What is the Monetary Conditions Index (MCI)

The monetary conditions index (MCI) uses the short-term interest rate and the exchange rate of an economy’s national currency to gauge the relative ease or tightness of monetary conditions. The measure is typically used to help central banks craft monetary policy

The monetary conditions index (MCI) has become a benchmark for use around the world.

BREAKING DOWN Monetary Conditions Index (MCI)

The Bank of Canada first developed the monetary conditions index in the early 1990s as a way of investigating the relationships between interest rates in Canada, the relative trading exchange rate of Canadian currency, and Canada’s economy as a whole. The bank provides data for both the MCI and its components on a monthly basis. 

To calculate the monetary conditions index (MCI) the central banks of the nation will typically select a base period and chart the weighted average of interest rate changes and exchange rate changes against the actual values of those variables. In theory, this calculation allows central banks to monitor the effect of short-term monetary policy by linking changes in interest rates set by central banks with changes to exchange rates influenced by the open foreign exchange market.

The MCI calculation uses the change in the 90-day commercial paper rate since 1987, then adds a portion of the movement in the exchange rate of the Canadian dollar (CAD). This exchange rate measures the CAD to the C-6 exchange rate. The C-6 averages the currencies of six of Canada's major trading partners, the United States,  EU, Japan, United Kingdom, Switzerland, and Sweden.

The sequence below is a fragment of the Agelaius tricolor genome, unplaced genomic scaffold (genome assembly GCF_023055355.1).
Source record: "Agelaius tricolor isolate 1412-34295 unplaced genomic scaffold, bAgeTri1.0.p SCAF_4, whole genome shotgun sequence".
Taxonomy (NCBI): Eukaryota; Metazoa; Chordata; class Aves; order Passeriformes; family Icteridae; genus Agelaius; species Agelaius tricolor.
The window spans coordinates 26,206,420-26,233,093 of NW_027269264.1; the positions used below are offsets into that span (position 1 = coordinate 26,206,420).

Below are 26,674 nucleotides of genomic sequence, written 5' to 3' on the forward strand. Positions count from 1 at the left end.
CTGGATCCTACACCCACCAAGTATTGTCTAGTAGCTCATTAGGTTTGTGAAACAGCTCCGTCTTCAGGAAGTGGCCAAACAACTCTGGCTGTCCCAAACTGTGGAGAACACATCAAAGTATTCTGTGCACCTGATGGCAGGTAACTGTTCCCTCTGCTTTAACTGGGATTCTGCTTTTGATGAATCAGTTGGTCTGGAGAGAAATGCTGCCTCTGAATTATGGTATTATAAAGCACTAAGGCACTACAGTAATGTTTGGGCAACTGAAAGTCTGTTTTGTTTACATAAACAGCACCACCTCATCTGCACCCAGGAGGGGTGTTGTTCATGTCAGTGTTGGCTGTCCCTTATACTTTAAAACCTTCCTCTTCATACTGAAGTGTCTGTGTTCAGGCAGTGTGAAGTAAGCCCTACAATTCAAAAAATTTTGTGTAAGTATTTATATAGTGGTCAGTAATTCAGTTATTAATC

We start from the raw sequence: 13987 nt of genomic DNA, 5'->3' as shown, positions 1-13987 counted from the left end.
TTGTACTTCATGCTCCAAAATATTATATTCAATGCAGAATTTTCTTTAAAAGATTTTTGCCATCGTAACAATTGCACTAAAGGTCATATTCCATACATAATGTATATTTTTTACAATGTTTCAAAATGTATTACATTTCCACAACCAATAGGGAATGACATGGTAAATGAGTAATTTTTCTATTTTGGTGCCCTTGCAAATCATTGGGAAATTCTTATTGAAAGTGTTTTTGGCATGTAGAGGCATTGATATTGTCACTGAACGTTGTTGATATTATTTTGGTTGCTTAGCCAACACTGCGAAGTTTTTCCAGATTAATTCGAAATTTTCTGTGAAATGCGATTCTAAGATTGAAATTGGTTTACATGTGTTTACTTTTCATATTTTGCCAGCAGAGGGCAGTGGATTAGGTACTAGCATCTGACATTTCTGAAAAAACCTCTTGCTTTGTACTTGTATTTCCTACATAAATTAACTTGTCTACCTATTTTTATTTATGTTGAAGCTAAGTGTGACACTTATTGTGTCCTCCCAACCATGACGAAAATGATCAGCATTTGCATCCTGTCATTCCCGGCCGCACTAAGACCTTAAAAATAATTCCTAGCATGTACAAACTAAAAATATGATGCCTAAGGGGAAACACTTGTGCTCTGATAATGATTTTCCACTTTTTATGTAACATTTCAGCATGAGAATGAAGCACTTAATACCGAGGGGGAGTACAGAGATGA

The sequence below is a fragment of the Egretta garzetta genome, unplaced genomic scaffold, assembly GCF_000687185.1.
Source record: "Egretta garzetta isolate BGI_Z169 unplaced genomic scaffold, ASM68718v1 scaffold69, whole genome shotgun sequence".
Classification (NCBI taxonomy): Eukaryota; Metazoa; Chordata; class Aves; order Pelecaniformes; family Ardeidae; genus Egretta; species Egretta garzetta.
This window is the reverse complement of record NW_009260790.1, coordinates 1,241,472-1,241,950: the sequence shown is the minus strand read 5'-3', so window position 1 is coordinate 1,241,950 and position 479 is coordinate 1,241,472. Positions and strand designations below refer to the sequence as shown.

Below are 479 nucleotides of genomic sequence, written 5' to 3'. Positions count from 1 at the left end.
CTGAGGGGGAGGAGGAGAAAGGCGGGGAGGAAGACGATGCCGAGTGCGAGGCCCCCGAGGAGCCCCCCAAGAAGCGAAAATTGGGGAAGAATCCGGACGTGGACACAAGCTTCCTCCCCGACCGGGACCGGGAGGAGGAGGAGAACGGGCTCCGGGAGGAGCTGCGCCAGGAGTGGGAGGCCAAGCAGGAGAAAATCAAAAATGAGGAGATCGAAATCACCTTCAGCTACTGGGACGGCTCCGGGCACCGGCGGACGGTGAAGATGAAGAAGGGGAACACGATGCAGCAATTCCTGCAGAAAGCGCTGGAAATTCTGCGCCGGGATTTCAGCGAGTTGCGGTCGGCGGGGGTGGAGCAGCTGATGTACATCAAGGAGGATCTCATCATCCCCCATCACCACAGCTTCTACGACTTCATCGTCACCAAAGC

Growing Use of MCI

The use of the relatively simple calculation behind the MCI has grown. Now, many other central banks use it as a benchmark and a tool to help guide monetary policy. Not only do central banks around the globe use the MCI, but organizations such as the International Monetary Fund (IMF) and Organization for Economic Cooperation and Development (OECD) use the calculation for a variety of economies.

While the components of the index remain broadly the same, different organizations will apply various weight to the elements of the equation. Using varying weights will reflect real conditions in a given economy as accurately as possible. For example, the Directorate-General for Economic and Financial Affairs of the European Commission currently uses a 6:1 weighting on the interest and exchange rates component of the calculation respectively, based upon previous economic results.

In some cases, external factors may imply a need for changes to the weighting of variables in the MCI calculation. However, central banks will usually use constant parameters. Also, since the MCI offers a view of the relative ease or tightness of an economy over time, the simplicity and transparency of the model may limit its use as the only primary measure of the effectiveness of monetary policy.